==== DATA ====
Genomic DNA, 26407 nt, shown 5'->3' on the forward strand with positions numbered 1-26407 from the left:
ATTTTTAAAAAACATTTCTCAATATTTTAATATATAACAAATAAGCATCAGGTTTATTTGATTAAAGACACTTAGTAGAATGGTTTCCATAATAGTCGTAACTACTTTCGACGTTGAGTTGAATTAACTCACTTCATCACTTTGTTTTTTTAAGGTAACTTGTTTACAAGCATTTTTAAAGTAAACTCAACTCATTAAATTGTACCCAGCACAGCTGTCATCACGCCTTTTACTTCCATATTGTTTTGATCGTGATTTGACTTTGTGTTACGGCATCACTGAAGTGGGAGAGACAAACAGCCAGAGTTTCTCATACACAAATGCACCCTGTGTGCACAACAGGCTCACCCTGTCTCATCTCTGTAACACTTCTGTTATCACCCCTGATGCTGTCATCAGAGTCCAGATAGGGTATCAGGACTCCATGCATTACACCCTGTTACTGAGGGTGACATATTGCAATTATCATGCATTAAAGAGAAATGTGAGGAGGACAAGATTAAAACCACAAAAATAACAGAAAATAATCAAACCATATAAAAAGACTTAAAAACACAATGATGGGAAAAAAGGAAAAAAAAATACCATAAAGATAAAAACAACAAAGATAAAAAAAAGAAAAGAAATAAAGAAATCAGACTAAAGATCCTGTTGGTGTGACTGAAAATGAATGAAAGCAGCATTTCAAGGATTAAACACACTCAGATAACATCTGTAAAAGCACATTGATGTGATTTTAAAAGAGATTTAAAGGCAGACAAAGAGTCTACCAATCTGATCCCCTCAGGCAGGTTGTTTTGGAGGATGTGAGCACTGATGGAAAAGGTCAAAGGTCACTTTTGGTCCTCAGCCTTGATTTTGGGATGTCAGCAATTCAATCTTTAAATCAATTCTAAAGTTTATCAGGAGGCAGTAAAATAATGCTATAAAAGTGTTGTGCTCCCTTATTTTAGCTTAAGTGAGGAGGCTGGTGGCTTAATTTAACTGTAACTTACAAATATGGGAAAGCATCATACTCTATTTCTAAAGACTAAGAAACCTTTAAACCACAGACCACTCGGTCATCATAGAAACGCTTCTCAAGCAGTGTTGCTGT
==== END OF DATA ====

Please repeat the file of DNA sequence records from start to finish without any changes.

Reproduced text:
Genomic DNA, 26407 nt, shown 5'->3' on the forward strand with positions numbered 1-26407 from the left:
ATTTTTAAAAAACATTTCTCAATATTTTAATATATAACAAATAAGCATCAGGTTTATTTGATTAAAGACACTTAGTAGAATGGTTTCCATAATAGTCGTAACTACTTTCGACGTTGAGTTGAATTAACTCACTTCATCACTTTGTTTTTTTAAGGTAACTTGTTTACAAGCATTTTTAAAGTAAACTCAACTCATTAAATTGTACCCAGCACAGCTGTCATCACGCCTTTTACTTCCATATTGTTTTGATCGTGATTTGACTTTGTGTTACGGCATCACTGAAGTGGGAGAGACAAACAGCCAGAGTTTCTCATACACAAATGCACCCTGTGTGCACAACAGGCTCACCCTGTCTCATCTCTGTAACACTTCTGTTATCACCCCTGATGCTGTCATCAGAGTCCAGATAGGGTATCAGGACTCCATGCATTACACCCTGTTACTGAGGGTGACATATTGCAATTATCATGCATTAAAGAGAAATGTGAGGAGGACAAGATTAAAACCACAAAAATAACAGAAAATAATCAAACCATATAAAAAGACTTAAAAACACAATGATGGGAAAAAAGGAAAAAAAAATACCATAAAGATAAAAACAACAAAGATAAAAAAAAGAAAAGAAATAAAGAAATCAGACTAAAGATCCTGTTGGTGTGACTGAAAATGAATGAAAGCAGCATTTCAAGGATTAAACACACTCAGATAACATCTGTAAAAGCACATTGATGTGATTTTAAAAGAGATTTAAAGGCAGACAAAGAGTCTACCAATCTGATCCCCTCAGGCAGGTTGTTTTGGAGGATGTGAGCACTGATGGAAAAGGTCAAAGGTCACTTTTGGTCCTCAGCCTTGATTTTGGGATGTCAGCAATTCAATCTTTAAATCAATTCTAAAGTTTATCAGGAGGCAGTAAAATAATGCTATAAAAGTGTTGTGCTCCCTTATTTTAGCTTAAGTGAGGAGGCTGGTGGCTTAATTTAACTGTAACTTACAAATATGGGAAAGCATCATACTCTATTTCTAAAGACTAAGAAACCTTTAAACCACAGACCACTCGGTCATCATAGAAACGCTTCTCAAGCAGTGTTGCTGT